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Celebration Donating Member (1000+ posts) Send PM | Profile | Ignore Wed Jul-23-08 08:12 PM
Original message
Finally understanding the family dog
This was back before dogs were penned in the neighborhood, and he suffered a lot of assaults from other dogs, cars, etc.. and he was constantly LICKING HIMSELF. I knew that licking himself and groveling in the dirt probably had some sort of cleansing effect..............

Licking your wounds: Scientists isolate compound in human saliva that speeds wound healing

A report by scientists from The Netherlands published online in The FASEB Journal identifies a compound in human saliva that greatly speeds wound healing. This research may offer hope to people suffering from chronic wounds related to diabetes and other disorders, as well as traumatic injuries and burns. In addition, because the compounds can be mass produced, they have the potential to become as common as antibiotic creams and rubbing alcohol.


"We hope our finding is ultimately beneficial for people who suffer from non-healing wounds, such as foot ulcers and diabetic ulcers, as well as for treatment of trauma-induced wounds like burns," said Menno Oudhoff, first author of the report.

Specifically, scientists found that histatin, a small protein in saliva previously only believed to kill bacteria was responsible for the healing. To come to this conclusion, the researchers used epithelial cells that line the inner cheek, and cultured in dishes until the surfaces were completely covered with cells. Then they made an artificial wound in the cell layer in each dish, by scratching a small piece of the cells away. In one dish, cells were bathed in an isotonic fluid without any additions. In the other dish, cells were bathed in human saliva.

After 16 hours the scientists noticed that the saliva treated "wound" was almost completely closed. In the dish with the untreated "wound," a substantial part of the "wound" was still open. This proved that human saliva contains a factor which accelerates wound closure of oral cells. Because saliva is a complex liquid with many components, the next step was to identify which component was responsible for wound healing. Using various techniques the researchers split the saliva into its individual components, tested each in their wound model, and finally determined that histatin was responsible.

"This study not only answers the biological question of why animals lick their wounds," said Gerald Weissmann, MD, Editor-in-Chief of The FASEB Journal, "it also explains why wounds in the mouth, like those of a tooth extraction, heal much faster than comparable wounds of the skin and bone. It also directs us to begin looking at saliva as a source for new drugs."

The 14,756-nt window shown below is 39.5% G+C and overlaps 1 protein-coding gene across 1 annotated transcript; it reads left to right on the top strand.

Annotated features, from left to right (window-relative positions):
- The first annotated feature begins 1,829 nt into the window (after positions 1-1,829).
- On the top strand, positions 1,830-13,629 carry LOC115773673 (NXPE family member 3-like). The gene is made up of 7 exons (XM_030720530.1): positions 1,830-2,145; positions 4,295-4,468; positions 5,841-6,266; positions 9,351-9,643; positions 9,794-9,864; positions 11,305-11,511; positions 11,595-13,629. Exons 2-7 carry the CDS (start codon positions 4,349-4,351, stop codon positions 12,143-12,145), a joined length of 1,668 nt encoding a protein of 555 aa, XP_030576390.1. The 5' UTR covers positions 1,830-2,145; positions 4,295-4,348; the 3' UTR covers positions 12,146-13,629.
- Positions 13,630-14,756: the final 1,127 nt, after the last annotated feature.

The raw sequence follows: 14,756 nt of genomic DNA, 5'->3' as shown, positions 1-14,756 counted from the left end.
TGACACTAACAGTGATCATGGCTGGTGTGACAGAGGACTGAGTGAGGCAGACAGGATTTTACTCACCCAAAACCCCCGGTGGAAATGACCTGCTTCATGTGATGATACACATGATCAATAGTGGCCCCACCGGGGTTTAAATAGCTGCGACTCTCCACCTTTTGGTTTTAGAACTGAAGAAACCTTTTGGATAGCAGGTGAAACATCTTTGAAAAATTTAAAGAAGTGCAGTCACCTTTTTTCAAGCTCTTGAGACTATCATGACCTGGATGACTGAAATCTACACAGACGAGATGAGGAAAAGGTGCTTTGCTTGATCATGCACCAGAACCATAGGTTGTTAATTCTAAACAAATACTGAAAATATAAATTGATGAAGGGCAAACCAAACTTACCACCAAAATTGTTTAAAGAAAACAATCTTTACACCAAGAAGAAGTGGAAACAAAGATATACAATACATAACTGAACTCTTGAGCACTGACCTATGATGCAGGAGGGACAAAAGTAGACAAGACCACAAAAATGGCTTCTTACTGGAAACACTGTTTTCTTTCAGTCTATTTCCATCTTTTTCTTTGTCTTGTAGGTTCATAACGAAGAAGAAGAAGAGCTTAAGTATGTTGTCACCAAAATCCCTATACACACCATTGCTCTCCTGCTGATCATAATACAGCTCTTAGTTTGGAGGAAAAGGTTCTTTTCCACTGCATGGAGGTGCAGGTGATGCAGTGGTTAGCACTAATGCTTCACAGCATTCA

Ohhh, my Dudie was SMART. And, he didn't have insurance.
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Warpy Donating Member (1000+ posts) Send PM | Profile | Ignore Wed Jul-23-08 08:56 PM
Response to Original message
1. That was actually determined years ago
that the antibodies produced in saliva do have a healing effect on a wound. It's why whenever a kid gets a cut on his hand, that cut goes right to his mouth. It's instinctive.

Now they have to work on mud and bee stings.
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angstlessk Donating Member (1000+ posts) Send PM | Profile | Ignore Wed Jul-23-08 09:21 PM
Response to Original message
2. that's why mommy kissing a boo boo is healing..it's not the kiss but the saliva
she leaves behind...I always knew dog's had that healing ability, but not humans...thought we were toxic!!
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semillama Donating Member (1000+ posts) Send PM | Profile | Ignore Thu Jul-24-08 03:59 PM
Response to Original message
3. Although too much licking can be bad
Our dog suffered a minor cut under one of his toe nails, and had to wear a cone for a week to keep him from licking it. The cone came off, but he licked the toe so much the nail became infected, and eventually the sheaf fell off. Now he has to wear the cone until the sheaf grows back out. It's been a month, and I won't be surprised if it will be ANOTHER month until the cone comes off. Poor, dumb dog.
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Bonobo Donating Member (1000+ posts) Send PM | Profile | Ignore Thu Jul-24-08 10:35 PM
Response to Original message
4. Yes, but why do they lick their balls so much?
There are, by the way, two acceptable answers.
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